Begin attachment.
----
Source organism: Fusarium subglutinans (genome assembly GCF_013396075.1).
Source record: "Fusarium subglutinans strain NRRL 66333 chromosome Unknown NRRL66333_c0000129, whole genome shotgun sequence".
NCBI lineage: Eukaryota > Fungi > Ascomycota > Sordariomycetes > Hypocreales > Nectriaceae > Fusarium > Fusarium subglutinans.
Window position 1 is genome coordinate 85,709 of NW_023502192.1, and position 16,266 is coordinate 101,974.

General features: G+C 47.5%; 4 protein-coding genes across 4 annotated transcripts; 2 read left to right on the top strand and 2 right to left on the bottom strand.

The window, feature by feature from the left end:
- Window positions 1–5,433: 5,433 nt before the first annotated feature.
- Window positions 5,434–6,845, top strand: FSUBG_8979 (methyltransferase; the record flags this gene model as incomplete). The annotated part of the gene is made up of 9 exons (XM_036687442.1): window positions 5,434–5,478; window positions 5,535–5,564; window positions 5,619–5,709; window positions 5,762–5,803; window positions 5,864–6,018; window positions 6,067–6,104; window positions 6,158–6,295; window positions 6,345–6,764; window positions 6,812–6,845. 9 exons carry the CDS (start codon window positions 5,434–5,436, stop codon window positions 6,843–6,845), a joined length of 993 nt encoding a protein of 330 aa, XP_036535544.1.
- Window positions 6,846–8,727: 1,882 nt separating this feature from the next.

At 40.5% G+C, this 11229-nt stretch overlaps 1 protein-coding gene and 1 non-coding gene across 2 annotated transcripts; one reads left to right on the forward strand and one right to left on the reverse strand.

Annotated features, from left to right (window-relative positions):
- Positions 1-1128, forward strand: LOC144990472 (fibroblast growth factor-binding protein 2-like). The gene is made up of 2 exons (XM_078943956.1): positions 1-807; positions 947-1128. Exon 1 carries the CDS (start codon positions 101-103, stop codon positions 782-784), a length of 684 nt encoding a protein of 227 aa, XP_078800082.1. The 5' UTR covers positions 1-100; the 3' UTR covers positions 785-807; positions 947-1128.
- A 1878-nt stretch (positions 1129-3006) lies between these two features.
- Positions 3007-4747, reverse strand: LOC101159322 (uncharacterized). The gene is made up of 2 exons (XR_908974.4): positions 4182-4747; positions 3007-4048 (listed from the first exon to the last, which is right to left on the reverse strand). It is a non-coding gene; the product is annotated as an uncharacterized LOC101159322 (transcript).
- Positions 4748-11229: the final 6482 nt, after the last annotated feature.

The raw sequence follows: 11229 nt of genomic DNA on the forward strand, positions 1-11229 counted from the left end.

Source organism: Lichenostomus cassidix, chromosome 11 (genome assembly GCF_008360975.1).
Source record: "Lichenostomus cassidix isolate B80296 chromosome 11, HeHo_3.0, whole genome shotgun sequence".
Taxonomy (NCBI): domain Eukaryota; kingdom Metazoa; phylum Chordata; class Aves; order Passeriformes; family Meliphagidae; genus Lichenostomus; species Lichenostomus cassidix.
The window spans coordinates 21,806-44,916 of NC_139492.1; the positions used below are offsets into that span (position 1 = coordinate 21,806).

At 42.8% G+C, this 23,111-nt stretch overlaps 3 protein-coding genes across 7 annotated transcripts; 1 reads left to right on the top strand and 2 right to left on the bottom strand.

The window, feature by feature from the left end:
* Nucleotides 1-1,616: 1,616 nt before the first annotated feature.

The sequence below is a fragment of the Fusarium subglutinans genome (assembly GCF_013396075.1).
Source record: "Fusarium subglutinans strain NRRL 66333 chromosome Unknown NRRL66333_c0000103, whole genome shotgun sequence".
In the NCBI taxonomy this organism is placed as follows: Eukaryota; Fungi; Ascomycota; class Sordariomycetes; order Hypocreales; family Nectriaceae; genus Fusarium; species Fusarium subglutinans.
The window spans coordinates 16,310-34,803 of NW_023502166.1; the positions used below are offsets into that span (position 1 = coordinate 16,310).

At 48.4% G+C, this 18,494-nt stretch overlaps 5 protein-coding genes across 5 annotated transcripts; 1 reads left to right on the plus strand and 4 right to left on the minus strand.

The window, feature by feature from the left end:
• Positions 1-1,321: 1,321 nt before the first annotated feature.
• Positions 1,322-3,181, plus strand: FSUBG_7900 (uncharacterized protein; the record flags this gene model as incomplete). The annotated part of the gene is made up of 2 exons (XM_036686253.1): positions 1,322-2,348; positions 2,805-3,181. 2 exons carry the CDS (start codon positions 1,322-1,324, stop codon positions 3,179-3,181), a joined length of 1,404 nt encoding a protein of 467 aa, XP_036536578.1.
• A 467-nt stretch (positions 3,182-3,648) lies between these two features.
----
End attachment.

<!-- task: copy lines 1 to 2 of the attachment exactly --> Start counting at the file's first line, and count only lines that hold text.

Source organism: Fusarium subglutinans (genome assembly GCF_013396075.1).
Source record: "Fusarium subglutinans strain NRRL 66333 chromosome Unknown NRRL66333_c0000129, whole genome shotgun sequence".